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~ている means "am currently doing" (Think v+ing in English) Dictionary form is more general. So in answer to your questions: 今食べています is I'm eating (literally in the act of doing). 今食べます works fine grammatically but it has a different meaning. If you were asked when you were going to eat, you could reply with 今食べます which would mean you are going to start ...


As per the comments, you should parse すててきておくれ as すてて + きて + おくれ. Without changing the content or function you can replace おくれ by ください (more about おくれ here)、 すてて is the te-form of すてる (here) "to cast away", きて is the te-form of くる "to come [back]", Xてくる is a common construction of saying "to go, do X [and then return]", but as indicated you might not ...


I would simply say いもうとは東京にいます for "My little sister is in Tokyo." いもうとは東京に行っています has the connotation that she is away in Tokyo, hence she is not here. I would say いもうとは東京に行くところです (or いもうとは東京に向け移動中です if you prefer a more formal style) for "My little sister is going to Tokyo." * added * I think @Choko's choice 妹は東京に向かっています works as well.


1. Difference between ある and いる Both ある and いる translate to "exist". The main difference is that ある is used for inanimate objects and いる is used for alive/animate things. So if you want to say "there is a cat", you would say "ねこ が いる". But if you wanted to say "there is a chair", you would say "いす が ある". 2. The sentence you mentioned: いま どこ に いるの 2.1. To ...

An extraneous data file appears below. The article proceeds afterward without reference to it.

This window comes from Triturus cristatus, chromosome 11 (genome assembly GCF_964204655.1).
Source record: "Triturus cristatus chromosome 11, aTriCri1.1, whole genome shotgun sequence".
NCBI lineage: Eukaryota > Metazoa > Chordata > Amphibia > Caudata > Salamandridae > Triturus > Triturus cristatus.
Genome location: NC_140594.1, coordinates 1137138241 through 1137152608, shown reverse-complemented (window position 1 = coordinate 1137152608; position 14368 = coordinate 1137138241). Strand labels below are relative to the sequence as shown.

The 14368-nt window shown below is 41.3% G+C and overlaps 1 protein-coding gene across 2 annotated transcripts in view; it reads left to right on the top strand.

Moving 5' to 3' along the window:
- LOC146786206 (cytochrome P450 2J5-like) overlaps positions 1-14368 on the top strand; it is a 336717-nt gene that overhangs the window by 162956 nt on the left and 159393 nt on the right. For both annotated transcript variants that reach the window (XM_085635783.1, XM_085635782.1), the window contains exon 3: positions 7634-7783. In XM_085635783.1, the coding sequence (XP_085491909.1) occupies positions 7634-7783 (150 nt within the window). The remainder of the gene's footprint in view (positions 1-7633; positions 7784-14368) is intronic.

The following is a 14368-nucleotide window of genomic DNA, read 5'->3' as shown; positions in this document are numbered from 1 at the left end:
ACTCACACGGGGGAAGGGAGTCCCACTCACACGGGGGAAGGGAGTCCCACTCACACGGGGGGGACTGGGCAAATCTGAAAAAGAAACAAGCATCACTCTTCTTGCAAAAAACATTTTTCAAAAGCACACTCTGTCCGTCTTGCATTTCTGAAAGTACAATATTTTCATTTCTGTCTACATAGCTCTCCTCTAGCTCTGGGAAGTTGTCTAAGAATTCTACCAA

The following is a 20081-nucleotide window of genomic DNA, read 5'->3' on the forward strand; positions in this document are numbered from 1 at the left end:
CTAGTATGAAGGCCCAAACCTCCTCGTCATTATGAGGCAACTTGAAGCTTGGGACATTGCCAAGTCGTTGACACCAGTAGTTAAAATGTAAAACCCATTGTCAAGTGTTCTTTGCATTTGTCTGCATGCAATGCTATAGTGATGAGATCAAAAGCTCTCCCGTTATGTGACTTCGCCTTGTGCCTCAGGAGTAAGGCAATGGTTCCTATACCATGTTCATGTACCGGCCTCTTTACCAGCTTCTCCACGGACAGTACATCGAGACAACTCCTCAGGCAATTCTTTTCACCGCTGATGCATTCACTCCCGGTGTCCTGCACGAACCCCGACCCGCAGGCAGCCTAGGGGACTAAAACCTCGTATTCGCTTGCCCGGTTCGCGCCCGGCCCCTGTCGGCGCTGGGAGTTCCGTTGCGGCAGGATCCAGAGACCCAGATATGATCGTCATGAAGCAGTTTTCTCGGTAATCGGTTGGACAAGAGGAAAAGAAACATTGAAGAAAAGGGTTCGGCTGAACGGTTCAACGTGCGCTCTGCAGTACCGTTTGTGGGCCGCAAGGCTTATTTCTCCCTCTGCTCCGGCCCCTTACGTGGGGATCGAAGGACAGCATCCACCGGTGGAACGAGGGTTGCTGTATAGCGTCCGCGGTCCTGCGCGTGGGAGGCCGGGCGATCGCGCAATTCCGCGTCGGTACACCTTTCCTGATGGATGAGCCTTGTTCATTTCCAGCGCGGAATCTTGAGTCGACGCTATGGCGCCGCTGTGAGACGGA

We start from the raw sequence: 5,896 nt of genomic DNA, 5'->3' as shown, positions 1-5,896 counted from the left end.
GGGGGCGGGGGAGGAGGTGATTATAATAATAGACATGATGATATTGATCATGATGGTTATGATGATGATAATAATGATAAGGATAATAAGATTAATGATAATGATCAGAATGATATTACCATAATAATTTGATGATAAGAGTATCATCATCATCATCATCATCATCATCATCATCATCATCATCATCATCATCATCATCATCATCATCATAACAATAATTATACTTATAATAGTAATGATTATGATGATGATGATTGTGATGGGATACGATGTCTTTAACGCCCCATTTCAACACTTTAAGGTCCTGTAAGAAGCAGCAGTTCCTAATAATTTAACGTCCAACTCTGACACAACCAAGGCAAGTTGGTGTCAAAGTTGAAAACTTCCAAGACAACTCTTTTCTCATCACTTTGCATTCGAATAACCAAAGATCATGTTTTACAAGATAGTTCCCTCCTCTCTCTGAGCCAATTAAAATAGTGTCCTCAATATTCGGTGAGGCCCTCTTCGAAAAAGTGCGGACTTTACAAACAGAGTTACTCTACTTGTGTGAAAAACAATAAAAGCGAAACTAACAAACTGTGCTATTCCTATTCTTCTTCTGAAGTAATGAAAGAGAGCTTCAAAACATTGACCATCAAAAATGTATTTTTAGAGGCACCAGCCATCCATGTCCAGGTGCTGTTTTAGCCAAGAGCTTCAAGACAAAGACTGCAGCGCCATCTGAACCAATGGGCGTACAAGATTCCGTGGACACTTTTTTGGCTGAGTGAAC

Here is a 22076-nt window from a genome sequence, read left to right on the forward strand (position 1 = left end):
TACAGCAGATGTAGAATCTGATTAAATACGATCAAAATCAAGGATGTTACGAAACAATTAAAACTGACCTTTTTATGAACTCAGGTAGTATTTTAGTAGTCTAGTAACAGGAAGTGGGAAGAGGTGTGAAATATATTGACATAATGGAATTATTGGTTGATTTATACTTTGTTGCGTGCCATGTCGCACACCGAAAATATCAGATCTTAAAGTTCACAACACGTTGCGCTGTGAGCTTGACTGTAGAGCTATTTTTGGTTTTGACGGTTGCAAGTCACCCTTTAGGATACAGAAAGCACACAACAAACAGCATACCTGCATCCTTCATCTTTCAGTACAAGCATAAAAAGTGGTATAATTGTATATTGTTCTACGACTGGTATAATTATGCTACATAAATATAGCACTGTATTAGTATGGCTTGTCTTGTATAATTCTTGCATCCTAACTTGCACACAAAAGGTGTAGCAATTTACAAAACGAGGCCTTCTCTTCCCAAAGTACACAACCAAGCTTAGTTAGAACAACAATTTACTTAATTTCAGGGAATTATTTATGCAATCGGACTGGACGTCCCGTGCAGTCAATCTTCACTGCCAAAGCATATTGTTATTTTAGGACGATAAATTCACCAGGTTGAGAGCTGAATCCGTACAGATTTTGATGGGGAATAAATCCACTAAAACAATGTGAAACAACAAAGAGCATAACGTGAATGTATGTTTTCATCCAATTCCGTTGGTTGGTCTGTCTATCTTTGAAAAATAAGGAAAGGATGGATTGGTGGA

The の at the end of the sentence makes the sentence sounds more natural, it doesn't really have a meaning by itself. You could, as well, use か instead to make it clear that the sentence is a question, either replacing の with か or using のか So the question いま どこ に いるの means where are we now?


It sounds like he said it after he realized there's one without a hat. In daily speech people say 困った to themselves or about someone else at the moment they realize something's wrong. Saying 困っています sounds like you're asking for some kind of long term help.


"Hunters exist as a food source." This translation clearly makes no sense and needless to say, it is not what the original means, either. Basically, you are making at least two mistakes here. 「[食糧]{しょくりょう}として[狩]{か}る[者]{もの}たちが[存在]{そんざい}する。」 You are not "seeing" the unmentioned direct object for the verb 「[狩]{か}る」 = "to hunt". In Japanese, it is ...

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